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John
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(well, I guess I just did blame one part of the spectrum...OK, I apologize for that, but the blame should be rightly spread around. No one group is sacrosanct and no one group is evil)
And if you let regulators (pushed by power happy Californian senators) set the standards, you end up with cars that need marginally less gas than before but no regular consumer could afford. Now, if that extra cost went to the domestic manufacturers rather than the not-so-friendly oil-rich countries, so be it. But the Walmart model dictates that in order to bring costs back down, production moves to a place where we've already sent too much money and too many jobs. If heavy duty and industrial engine and vehicle manufacturers are forced by these same regulators to produce products that must meet impractical, then you will either have shippers continue on with older, more polluting vehicles, or buying new and pass on the cost to consumers. Either way, there will be a price to pay. Either in technology or in health/security. It's really up to the public (not 5% of their elected officials) to decide how they want to pay the costs. Maybe those elected officials should spend more time educating and less time dictating. (as a footnote, I support increasing efficiency across the board, but I don't support (incorrectly) blaming one small part of the spectrum)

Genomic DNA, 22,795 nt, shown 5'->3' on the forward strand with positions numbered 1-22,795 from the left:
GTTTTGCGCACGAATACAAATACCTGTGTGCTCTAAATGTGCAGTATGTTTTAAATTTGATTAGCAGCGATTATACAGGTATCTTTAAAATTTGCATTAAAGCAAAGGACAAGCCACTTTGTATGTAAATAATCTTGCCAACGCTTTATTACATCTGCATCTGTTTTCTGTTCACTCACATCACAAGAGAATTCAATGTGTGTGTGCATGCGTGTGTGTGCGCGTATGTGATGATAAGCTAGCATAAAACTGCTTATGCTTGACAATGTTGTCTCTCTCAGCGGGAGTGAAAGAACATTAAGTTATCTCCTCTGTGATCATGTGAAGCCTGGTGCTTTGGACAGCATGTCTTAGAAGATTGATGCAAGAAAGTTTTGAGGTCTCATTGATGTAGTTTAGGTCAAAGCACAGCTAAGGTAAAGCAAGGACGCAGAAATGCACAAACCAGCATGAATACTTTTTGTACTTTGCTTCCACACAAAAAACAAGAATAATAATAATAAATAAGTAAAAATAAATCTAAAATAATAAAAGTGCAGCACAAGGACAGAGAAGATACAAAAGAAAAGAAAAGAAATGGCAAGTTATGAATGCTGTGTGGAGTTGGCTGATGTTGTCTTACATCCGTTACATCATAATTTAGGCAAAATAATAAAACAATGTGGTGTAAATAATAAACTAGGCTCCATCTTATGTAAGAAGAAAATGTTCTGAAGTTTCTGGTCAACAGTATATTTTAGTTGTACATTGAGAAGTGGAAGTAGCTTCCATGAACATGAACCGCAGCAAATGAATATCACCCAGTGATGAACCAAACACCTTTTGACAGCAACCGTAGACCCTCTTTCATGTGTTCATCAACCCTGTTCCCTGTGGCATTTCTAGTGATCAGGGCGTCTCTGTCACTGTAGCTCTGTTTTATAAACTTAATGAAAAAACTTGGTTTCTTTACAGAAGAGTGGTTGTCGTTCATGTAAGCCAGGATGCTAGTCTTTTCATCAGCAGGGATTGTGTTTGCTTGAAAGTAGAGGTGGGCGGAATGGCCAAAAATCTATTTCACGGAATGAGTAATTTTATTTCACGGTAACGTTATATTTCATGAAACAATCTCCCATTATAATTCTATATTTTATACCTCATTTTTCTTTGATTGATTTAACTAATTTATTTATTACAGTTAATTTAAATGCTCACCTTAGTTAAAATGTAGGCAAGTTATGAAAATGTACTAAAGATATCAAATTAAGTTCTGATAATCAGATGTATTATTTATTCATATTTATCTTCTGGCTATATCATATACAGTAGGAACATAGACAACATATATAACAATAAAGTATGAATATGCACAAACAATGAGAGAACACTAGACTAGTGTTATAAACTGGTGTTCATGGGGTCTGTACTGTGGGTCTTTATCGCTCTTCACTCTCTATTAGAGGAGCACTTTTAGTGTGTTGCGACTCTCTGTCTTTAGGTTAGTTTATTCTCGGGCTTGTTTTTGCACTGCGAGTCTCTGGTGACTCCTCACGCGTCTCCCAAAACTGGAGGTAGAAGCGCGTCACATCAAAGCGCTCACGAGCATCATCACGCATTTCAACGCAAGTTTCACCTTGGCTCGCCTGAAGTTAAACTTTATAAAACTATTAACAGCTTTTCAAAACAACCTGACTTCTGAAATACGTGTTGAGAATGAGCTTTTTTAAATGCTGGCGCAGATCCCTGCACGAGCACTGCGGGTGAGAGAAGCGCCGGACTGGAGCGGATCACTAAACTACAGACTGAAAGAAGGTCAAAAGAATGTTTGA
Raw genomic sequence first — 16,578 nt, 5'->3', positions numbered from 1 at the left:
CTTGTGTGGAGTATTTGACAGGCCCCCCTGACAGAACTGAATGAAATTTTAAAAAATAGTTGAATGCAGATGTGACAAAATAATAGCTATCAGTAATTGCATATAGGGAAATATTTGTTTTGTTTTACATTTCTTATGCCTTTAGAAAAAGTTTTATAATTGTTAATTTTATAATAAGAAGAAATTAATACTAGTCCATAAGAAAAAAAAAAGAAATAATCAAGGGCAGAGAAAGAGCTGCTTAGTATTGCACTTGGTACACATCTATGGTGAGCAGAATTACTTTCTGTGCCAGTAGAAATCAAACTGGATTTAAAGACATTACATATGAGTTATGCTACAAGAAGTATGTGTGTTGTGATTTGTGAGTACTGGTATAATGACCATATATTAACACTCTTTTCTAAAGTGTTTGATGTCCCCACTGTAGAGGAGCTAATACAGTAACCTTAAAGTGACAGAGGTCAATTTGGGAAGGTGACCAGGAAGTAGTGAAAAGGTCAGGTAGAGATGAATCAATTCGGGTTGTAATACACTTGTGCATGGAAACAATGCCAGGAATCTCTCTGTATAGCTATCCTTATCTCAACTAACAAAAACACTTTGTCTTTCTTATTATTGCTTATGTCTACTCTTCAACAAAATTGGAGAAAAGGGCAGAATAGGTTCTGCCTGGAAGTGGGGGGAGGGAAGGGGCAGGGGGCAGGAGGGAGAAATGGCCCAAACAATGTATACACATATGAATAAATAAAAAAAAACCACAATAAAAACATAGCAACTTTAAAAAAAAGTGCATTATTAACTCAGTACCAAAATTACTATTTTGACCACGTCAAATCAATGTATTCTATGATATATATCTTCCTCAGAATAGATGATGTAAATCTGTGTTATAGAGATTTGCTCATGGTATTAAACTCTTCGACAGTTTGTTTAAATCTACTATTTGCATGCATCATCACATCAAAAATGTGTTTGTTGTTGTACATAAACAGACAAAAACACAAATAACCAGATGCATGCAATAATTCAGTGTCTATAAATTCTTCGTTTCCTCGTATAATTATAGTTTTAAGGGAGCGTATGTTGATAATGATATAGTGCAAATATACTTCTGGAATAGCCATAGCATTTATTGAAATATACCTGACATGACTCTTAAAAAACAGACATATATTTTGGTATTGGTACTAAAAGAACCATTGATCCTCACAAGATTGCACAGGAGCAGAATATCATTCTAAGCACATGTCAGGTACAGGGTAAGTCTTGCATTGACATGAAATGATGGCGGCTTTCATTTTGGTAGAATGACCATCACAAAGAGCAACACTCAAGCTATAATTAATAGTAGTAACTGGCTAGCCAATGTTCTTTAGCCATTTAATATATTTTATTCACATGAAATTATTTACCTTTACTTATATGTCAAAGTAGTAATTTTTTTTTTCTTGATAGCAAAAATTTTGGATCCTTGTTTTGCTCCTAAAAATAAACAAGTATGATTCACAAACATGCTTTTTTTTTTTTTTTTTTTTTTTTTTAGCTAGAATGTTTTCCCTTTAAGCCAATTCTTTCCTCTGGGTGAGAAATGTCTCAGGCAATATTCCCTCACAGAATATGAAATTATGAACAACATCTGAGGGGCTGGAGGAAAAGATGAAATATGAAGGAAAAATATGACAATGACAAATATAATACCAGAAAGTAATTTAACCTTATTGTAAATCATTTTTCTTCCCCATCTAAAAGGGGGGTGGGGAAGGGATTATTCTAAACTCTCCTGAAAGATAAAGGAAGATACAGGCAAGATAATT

You both could not be more incorrect or misinformed. Cummins was a driving force for responsible regulation for decades. They admitted (in the 1960s) that their products we part of the nation's air pollution problems and vowed (through helping the EPA draft regulations) to improve. That's what has led to its success...being able to meet emissions regulations while also meeting their customer's expectations. Read your history, don't just assume. The same assumptions have led people to deride the American auto manufacturers as "holding back progress," when in fact it is the consuming public that has not demanded (until, recently, and begrudgingly) progress on these fronts...
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Sep 23, 2010